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Australia: WA HEMP HOPES GO UP IN SMOKE

By Alfa, Oct 5, 2004 | |
  1. Alfa
    WA HEMP HOPES GO UP IN SMOKE

    FOR eight years, businessman Kim Hough lobbied WA governments for approval
    of an estimated $1 billion-a-year industry that would boost local farming.

    The only problem was, it was illegal.

    Then, on May 19, the Industrial Hemp Act of WA came into effect.

    It allowed the cultivation and processing of industrial hemp with less than
    0.35 per cent tetrahydrocannabinol, the active ingredient of cannabis or
    marijuana.

    It should have been a sweet victory for Mr Hough, who has devoted much of
    his life to researching and promoting one of nature's most versatile if
    misunderstood plants.

    But now his company, Hemp Resources, is the first in WA to be rejected for a
    licence by the Department of Agriculture.

    According to Registrar of Hemp Mark Holland, Hemp Resources' application was
    rejected on the grounds that two of its directors and an associate had
    criminal convictions.

    Most were minor cannabis-related offences.

    The Industrial Hemp Act says applicants with serious drug offences cannot be
    granted a licence.

    But neither can those who are "not of good character and repute" - the basis
    for the written rejection.

    It was a bitter blow to the businessman, who says he has international
    investors and hundreds of local farmers queuing up to cash in on the crop.

    Hemp is the strongest natural fibre in the world and has thousands of uses,
    from textiles and cosmetics, to food products, fuel oil and construction.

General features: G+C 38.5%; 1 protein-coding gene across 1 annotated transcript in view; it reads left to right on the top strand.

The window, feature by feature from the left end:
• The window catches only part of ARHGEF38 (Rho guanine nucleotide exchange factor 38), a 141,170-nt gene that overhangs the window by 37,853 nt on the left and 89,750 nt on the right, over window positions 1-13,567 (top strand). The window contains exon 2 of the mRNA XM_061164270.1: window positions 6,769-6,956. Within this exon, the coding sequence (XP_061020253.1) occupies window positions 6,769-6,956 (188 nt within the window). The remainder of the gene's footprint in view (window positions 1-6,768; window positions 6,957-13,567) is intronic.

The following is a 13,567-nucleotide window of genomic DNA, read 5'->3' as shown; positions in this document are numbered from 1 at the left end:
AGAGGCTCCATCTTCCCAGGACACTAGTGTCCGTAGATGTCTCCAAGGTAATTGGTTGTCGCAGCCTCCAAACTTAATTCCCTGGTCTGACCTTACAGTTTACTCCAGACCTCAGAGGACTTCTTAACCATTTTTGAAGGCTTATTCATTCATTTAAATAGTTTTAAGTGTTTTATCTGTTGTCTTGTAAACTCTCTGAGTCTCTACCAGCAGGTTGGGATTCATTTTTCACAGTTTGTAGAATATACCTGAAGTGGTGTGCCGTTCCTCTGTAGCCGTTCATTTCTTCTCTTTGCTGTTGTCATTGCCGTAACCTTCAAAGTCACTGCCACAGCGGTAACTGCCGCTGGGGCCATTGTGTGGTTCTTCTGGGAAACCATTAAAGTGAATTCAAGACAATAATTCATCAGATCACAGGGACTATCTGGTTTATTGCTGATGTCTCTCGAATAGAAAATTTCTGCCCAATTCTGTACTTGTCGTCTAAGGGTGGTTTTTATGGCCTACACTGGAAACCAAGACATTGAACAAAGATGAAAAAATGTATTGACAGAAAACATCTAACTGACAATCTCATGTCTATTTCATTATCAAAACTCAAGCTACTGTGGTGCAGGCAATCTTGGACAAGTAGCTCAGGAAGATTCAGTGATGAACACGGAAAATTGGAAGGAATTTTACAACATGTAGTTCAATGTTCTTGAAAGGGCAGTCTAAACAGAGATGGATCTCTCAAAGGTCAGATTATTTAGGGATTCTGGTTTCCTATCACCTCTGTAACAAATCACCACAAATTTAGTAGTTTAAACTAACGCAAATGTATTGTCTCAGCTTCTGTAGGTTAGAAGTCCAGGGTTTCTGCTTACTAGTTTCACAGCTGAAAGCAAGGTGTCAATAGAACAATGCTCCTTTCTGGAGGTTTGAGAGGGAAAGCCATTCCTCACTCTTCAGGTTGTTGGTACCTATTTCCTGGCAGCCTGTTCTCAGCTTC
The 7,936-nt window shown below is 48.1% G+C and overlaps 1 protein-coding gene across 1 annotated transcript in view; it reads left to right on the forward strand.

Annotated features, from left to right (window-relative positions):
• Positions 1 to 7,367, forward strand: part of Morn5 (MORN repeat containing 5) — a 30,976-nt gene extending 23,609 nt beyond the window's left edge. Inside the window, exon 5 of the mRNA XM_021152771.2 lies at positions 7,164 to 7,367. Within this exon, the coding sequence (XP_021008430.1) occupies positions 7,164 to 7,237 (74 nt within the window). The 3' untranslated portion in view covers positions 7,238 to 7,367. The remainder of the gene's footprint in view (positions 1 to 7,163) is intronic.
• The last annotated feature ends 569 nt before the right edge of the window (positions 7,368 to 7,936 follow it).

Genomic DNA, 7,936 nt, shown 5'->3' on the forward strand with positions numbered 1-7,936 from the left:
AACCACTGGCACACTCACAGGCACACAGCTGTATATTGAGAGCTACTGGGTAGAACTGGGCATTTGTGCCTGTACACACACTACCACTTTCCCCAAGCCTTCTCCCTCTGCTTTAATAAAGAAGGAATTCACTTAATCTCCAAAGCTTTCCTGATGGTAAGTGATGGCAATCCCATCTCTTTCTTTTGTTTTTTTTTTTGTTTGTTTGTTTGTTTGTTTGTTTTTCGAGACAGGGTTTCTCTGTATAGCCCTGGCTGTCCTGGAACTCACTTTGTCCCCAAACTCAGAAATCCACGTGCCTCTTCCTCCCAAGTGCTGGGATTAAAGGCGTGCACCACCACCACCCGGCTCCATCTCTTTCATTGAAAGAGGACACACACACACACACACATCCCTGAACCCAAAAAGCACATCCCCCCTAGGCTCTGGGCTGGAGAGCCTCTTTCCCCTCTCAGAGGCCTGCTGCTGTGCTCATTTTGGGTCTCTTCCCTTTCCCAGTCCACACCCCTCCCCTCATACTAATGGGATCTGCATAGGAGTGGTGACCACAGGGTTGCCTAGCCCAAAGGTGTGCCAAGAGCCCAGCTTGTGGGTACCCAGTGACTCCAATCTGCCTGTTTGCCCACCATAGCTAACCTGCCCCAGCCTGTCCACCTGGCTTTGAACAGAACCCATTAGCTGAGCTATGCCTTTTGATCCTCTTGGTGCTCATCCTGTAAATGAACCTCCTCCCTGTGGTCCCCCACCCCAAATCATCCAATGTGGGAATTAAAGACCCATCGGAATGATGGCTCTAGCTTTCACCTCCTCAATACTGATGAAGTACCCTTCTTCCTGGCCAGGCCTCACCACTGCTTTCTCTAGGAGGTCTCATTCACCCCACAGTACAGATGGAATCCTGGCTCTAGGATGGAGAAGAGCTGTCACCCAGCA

Hemp Resources' factory in Malaga has been producing such samples for the
    past year.

    The Catch-22 is that those who arguably know most about cultivating hemp in
    WA are more likely to have done it illegally in the past.

    Mr Hough admits to having grown small amounts for personal use and research
    purposes.

    But he also argues that such minor offences should not stand in the way of a
    legitimate business venture.

    "We're putting together one of the most important agricultural projects in
    this state's history and we've been crippled," he said.

    "We can take it elsewhere, but it will cost this state millions of dollars
    in export earnings, revenue and jobs."

    Mr Holland said Mr Hough could appeal the decision.

    So far, only two licences have been granted - both to Department of
    Agriculture staff for research purposes.

    Mr Holland said there had been interest from other private companies but
    only Hemp Resources had applied for a licence.

    In his ruling, Mr Holland stated: "The opportunities for misuse of that
    licence (by Hemp Resources) are obvious. Its grant would provide a cover for
    a person seeking to grow and sell cannabis, other than industrial hemp."

    Mr Hough said: "Hemp and cannabis don't grow together like that.

    "If there are any marijuana growers in the region, they're not going to like
    us because we'll be pollinating their plants with very low-THC hemp pollen
    which will ruin their cannabis crops."

    Mr Hough has enlisted Chinese help to establish a paper mill in the
    South-West and buy a textiles factory in China.

    The head of the Chinese side, Tian Xin, is founder of the Shenyang Institute
    of Natural Fibres, a member of the International Hemp Association.

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